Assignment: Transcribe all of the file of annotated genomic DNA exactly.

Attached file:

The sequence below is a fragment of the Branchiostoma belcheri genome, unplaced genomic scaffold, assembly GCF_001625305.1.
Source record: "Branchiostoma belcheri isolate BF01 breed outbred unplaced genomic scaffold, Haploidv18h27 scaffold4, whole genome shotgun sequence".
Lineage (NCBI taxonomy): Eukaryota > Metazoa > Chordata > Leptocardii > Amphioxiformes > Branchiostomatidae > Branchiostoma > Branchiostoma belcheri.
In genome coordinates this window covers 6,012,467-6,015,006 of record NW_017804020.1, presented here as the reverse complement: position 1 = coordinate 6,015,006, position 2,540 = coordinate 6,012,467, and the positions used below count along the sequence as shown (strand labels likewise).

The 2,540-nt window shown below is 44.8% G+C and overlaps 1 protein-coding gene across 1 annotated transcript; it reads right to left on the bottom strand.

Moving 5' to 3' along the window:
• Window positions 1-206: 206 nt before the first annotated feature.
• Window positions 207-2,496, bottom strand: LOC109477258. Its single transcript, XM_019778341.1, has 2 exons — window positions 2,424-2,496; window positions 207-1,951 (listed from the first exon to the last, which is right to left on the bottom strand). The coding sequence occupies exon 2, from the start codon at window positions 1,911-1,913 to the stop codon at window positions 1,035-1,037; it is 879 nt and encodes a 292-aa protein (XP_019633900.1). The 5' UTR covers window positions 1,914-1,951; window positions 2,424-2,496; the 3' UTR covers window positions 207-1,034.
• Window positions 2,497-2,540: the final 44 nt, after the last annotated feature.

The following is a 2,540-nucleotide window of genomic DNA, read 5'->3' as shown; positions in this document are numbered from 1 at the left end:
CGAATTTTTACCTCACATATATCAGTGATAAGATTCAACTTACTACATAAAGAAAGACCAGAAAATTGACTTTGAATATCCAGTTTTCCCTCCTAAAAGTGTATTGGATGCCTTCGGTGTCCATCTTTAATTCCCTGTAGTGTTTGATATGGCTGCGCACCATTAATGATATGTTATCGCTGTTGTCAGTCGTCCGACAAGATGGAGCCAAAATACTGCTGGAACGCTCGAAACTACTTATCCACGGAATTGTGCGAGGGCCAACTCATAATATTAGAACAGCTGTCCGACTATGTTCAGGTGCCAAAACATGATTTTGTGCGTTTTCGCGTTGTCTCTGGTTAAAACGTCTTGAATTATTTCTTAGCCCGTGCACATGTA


The sequence below is a fragment of the Branchiostoma belcheri genome, unplaced genomic scaffold, assembly GCF_001625305.1.
Source record: "Branchiostoma belcheri isolate BF01 breed outbred unplaced genomic scaffold, Haploidv18h27 scaffold4, whole genome shotgun sequence".
Lineage (NCBI taxonomy): Eukaryota > Metazoa > Chordata > Leptocardii > Amphioxiformes > Branchiostomatidae > Branchiostoma > Branchiostoma belcheri.
In genome coordinates this window covers 6,012,467-6,015,006 of record NW_017804020.1, presented here as the reverse complement: position 1 = coordinate 6,015,006, position 2,540 = coordinate 6,012,467, and the positions used below count along the sequence as shown (strand labels likewise).

The 2,540-nt window shown below is 44.8% G+C and overlaps 1 protein-coding gene across 1 annotated transcript; it reads right to left on the bottom strand.

Moving 5' to 3' along the window:
• Window positions 1-206: 206 nt before the first annotated feature.
• Window positions 207-2,496, bottom strand: LOC109477258. Its single transcript, XM_019778341.1, has 2 exons — window positions 2,424-2,496; window positions 207-1,951 (listed from the first exon to the last, which is right to left on the bottom strand). The coding sequence occupies exon 2, from the start codon at window positions 1,911-1,913 to the stop codon at window positions 1,035-1,037; it is 879 nt and encodes a 292-aa protein (XP_019633900.1). The 5' UTR covers window positions 1,914-1,951; window positions 2,424-2,496; the 3' UTR covers window positions 207-1,034.
• Window positions 2,497-2,540: the final 44 nt, after the last annotated feature.

The following is a 2,540-nucleotide window of genomic DNA, read 5'->3' as shown; positions in this document are numbered from 1 at the left end:
CGAATTTTTACCTCACATATATCAGTGATAAGATTCAACTTACTACATAAAGAAAGACCAGAAAATTGACTTTGAATATCCAGTTTTCCCTCCTAAAAGTGTATTGGATGCCTTCGGTGTCCATCTTTAATTCCCTGTAGTGTTTGATATGGCTGCGCACCATTAATGATATGTTATCGCTGTTGTCAGTCGTCCGACAAGATGGAGCCAAAATACTGCTGGAACGCTCGAAACTACTTATCCACGGAATTGTGCGAGGGCCAACTCATAATATTAGAACAGCTGTCCGACTATGTTCAGGTGCCAAAACATGATTTTGTGCGTTTTCGCGTTGTCTCTGGTTAAAACGTCTTGAATTATTTCTTAGCCCGTGCACATGTA